Oglala Sioux President Arrested at Whiteclay Protest
During a protest in Whiteclay, Nebraska June 17 in which Oglala Sioux tribal members were protesting beer truck deliveries to beer selling establishments in the town, Oglala Sioux President Bryan Brewer was arrested. At the end of the day, no other arrests were made, Brewer was released on bond and returned to the site and the beer trucks left without making any deliveries.
During the protest, which became heated between tribal members and local law enforcement, Wakpamni District tribal official Dan Rodriguez was thrown to the ground and a Oglala Sioux tribal member and minor had a stun gun held to his neck by a local law enforcement officer.
In less than 24 hours after the arrest of President Brewer, there has been a landslide of activity on Facebook and a video of the incident posted on YouTube has generated more than 9,000 views.
Oglala Lakota Nation President VS Nebraska State Police June 17, 2013 posted by NativeImpact
According to the Public Relations officer of the tribe Toni Red Cloud, the incident began Monday morning when President Brewer asked participants to form a line and not allow beer trucks to deliver alcohol in the town of Whiteclay, Nebraska a town which borders on the Pine Ridge Reservation – a dry reservation.
“It was peaceful but when the sheriff said the trucks needed to move through, the President said, ‘No, not today, maybe some other day, but not today while I am here. He got in my bosses face and people were asking if these officers had any peaceful demonstration training. He could have handled it better,” said Red Cloud.
“From there it escalated, people began shouting and I saw them put the President in the car. They threw another council member Dan Rodriguez on the ground.” Red Cloud said that after Brewer was released on bond he returned to the site of the protest.
April Iris Charlo (Salish) a media liaison from Indian Peoples Action who was at the protest documented much of the event on video. Charlo said there were moments of intensity in which she did not know what might transpire.
“We were watching beer trucks deliver, they wanted to get through but we held the line. There was a standoff in which we just all looked at each other and then the trucks left. We did our victory cries, but they said ‘hold the line’ because it could be a trick. Sure enough they came back.”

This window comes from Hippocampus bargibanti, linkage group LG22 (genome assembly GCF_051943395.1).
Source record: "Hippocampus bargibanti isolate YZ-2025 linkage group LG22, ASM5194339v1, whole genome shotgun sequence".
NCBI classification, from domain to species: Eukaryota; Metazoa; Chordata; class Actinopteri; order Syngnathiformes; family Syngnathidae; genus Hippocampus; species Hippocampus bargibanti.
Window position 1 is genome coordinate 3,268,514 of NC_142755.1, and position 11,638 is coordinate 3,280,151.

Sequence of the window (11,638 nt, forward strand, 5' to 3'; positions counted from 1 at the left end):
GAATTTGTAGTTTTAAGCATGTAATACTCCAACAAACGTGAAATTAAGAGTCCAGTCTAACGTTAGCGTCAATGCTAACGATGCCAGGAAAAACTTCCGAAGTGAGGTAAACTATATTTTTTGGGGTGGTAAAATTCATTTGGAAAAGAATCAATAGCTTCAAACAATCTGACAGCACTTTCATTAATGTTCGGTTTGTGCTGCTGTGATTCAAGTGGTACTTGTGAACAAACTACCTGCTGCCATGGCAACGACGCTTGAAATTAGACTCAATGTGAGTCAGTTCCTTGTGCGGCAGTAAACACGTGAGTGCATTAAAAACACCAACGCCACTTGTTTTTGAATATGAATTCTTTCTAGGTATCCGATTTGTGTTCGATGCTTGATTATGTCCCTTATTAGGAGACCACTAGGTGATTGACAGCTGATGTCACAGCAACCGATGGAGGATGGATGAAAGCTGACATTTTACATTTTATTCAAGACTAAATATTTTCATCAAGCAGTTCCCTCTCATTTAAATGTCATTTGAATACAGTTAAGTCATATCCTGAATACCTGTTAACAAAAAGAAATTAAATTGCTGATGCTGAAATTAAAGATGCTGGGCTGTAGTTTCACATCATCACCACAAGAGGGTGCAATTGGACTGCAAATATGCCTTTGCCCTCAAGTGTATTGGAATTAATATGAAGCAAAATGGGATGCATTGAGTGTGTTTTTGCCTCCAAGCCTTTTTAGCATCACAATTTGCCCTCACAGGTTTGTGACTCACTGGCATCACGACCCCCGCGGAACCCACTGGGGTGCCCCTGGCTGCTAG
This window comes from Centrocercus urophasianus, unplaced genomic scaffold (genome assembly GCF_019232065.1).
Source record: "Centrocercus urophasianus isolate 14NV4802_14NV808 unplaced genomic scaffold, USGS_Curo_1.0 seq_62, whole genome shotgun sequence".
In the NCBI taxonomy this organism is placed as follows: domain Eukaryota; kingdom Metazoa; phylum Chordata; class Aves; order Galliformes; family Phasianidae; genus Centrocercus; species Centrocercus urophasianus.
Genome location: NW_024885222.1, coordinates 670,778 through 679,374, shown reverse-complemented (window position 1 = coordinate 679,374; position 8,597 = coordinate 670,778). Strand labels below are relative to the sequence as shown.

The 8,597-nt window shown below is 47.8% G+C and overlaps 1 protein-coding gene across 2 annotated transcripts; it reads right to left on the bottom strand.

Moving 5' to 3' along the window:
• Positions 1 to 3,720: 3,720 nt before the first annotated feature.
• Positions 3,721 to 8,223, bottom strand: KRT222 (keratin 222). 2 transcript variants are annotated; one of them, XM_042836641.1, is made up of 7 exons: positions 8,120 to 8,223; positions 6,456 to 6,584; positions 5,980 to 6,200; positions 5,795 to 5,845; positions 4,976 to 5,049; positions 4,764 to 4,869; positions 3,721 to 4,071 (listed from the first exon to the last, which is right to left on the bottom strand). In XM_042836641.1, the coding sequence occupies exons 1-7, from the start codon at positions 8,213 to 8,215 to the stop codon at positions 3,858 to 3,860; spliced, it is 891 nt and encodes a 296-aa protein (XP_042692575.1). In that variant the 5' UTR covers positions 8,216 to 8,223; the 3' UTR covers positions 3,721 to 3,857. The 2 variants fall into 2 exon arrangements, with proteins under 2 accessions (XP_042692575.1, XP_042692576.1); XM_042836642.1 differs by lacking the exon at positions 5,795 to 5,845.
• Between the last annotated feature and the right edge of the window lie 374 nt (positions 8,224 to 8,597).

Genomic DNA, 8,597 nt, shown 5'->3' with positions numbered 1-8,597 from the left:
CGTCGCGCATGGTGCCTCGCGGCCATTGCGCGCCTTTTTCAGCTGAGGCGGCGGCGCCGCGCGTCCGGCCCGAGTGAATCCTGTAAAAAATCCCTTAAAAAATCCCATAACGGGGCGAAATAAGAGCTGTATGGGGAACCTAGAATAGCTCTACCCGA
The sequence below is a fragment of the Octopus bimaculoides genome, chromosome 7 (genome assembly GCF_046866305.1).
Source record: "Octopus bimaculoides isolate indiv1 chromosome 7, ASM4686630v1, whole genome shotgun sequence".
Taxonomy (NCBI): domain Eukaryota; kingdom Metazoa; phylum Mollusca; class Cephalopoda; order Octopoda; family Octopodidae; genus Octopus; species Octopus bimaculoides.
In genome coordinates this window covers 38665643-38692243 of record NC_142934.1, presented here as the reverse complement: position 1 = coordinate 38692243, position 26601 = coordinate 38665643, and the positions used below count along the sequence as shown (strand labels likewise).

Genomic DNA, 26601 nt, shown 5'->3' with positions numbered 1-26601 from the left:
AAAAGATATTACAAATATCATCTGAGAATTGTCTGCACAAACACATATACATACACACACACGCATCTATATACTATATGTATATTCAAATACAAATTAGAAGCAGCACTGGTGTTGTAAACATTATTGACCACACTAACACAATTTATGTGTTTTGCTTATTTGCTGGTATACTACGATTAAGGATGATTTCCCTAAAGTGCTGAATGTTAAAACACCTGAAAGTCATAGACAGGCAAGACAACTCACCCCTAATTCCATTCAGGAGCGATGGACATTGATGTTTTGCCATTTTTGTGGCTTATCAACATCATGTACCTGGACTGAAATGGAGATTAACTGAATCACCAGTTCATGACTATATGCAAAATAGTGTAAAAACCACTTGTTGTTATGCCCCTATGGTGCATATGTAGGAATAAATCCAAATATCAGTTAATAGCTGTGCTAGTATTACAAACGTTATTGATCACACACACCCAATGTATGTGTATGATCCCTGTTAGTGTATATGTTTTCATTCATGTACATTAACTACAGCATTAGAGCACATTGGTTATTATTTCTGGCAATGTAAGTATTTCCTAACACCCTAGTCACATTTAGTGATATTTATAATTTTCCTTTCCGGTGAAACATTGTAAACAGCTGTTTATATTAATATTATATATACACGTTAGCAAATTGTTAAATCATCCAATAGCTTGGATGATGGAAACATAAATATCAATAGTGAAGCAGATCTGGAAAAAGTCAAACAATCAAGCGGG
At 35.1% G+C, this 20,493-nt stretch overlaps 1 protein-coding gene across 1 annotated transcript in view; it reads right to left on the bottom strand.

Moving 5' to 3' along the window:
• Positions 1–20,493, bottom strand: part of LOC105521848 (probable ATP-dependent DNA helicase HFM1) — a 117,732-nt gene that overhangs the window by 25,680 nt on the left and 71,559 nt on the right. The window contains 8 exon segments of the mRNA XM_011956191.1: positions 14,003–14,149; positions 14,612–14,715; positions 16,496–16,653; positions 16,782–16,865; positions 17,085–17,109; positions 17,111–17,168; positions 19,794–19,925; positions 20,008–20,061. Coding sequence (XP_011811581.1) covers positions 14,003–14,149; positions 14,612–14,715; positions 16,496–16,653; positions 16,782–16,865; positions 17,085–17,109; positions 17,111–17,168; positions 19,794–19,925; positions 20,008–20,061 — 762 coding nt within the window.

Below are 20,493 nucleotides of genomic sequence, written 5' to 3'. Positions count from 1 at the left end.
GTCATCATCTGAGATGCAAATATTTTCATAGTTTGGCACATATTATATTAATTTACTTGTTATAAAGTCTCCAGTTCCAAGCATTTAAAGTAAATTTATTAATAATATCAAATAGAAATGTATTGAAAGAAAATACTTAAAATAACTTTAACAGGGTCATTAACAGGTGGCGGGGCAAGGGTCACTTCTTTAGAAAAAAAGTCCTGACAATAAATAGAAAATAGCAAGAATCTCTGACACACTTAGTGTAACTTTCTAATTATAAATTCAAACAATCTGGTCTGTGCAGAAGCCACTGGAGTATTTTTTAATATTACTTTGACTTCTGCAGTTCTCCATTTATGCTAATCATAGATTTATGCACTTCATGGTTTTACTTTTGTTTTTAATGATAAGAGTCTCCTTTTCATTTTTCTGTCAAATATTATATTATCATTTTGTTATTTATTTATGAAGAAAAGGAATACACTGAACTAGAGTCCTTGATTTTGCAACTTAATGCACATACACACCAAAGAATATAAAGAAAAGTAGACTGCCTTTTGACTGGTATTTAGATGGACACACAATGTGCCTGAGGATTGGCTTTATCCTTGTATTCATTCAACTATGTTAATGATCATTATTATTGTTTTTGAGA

“Then the next escalation happened, drivers in the beer trucks had mace,” she said.
Charlo says a driver looked as if he might act hastily. “He looked all pumped up like he wanted to do something, but we weren’t looking for violence. We were just there to have a peaceful event and block these trucks.”
“This one young boy sat down in front of a truck and then others joined him. The driver tried to grab the boy and another guy got in there and then things really started to escalate. Everybody was screaming get your hands off of him,” said Charlo. “At this point things were getting really crazy,” she said.
According to Charlo, the man and the boy on the ground were handcuffed and an officer placed a stun gun on the neck of the sitting boy. After Medical personnel exclaimed that a stun gun fired at someone’s neck could potentially kill them and after some further heated discussion, the crowd agreed collectively to stand back. Eventually the two on the ground were released.
After her experience with Whiteclay and seeing the effects of alcohol on Native people, Charlo says she hopes to see the end of the town.
“Whiteclay needs to be shut down and it needs to go away,” says Charlo. “Our people are suffering and it is just so sad.”